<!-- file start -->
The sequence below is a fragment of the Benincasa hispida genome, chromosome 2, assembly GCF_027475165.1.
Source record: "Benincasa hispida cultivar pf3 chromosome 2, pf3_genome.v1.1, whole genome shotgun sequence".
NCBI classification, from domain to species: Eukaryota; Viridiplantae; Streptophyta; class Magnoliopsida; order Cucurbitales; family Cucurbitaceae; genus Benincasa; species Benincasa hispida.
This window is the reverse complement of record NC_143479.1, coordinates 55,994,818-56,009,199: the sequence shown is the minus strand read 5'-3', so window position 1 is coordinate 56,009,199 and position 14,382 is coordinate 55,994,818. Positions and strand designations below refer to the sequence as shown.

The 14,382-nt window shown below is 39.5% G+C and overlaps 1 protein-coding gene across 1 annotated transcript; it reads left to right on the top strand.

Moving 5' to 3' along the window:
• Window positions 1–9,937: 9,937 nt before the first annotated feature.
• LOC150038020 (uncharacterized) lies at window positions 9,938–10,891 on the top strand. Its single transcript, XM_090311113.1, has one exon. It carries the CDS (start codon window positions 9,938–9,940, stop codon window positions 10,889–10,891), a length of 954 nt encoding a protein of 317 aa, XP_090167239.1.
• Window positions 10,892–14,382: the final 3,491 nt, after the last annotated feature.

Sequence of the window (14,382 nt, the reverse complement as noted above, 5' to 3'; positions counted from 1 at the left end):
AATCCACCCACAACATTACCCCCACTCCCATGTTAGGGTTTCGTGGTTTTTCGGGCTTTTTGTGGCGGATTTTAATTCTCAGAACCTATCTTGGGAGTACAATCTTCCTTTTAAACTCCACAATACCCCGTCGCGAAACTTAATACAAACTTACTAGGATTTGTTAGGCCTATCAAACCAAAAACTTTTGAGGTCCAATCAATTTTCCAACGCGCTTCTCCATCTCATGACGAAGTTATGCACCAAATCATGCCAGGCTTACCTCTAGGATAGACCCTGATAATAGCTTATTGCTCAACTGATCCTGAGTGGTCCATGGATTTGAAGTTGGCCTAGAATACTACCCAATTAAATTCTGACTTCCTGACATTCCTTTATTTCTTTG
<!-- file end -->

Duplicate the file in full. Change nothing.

The sequence below is a fragment of the Benincasa hispida genome, chromosome 2, assembly GCF_027475165.1.
Source record: "Benincasa hispida cultivar pf3 chromosome 2, pf3_genome.v1.1, whole genome shotgun sequence".
NCBI classification, from domain to species: Eukaryota; Viridiplantae; Streptophyta; class Magnoliopsida; order Cucurbitales; family Cucurbitaceae; genus Benincasa; species Benincasa hispida.
This window is the reverse complement of record NC_143479.1, coordinates 55,994,818-56,009,199: the sequence shown is the minus strand read 5'-3', so window position 1 is coordinate 56,009,199 and position 14,382 is coordinate 55,994,818. Positions and strand designations below refer to the sequence as shown.

The 14,382-nt window shown below is 39.5% G+C and overlaps 1 protein-coding gene across 1 annotated transcript; it reads left to right on the top strand.

Moving 5' to 3' along the window:
• Window positions 1–9,937: 9,937 nt before the first annotated feature.
• LOC150038020 (uncharacterized) lies at window positions 9,938–10,891 on the top strand. Its single transcript, XM_090311113.1, has one exon. It carries the CDS (start codon window positions 9,938–9,940, stop codon window positions 10,889–10,891), a length of 954 nt encoding a protein of 317 aa, XP_090167239.1.
• Window positions 10,892–14,382: the final 3,491 nt, after the last annotated feature.

Sequence of the window (14,382 nt, the reverse complement as noted above, 5' to 3'; positions counted from 1 at the left end):
AATCCACCCACAACATTACCCCCACTCCCATGTTAGGGTTTCGTGGTTTTTCGGGCTTTTTGTGGCGGATTTTAATTCTCAGAACCTATCTTGGGAGTACAATCTTCCTTTTAAACTCCACAATACCCCGTCGCGAAACTTAATACAAACTTACTAGGATTTGTTAGGCCTATCAAACCAAAAACTTTTGAGGTCCAATCAATTTTCCAACGCGCTTCTCCATCTCATGACGAAGTTATGCACCAAATCATGCCAGGCTTACCTCTAGGATAGACCCTGATAATAGCTTATTGCTCAACTGATCCTGAGTGGTCCATGGATTTGAAGTTGGCCTAGAATACTACCCAATTAAATTCTGACTTCCTGACATTCCTTTATTTCTTTG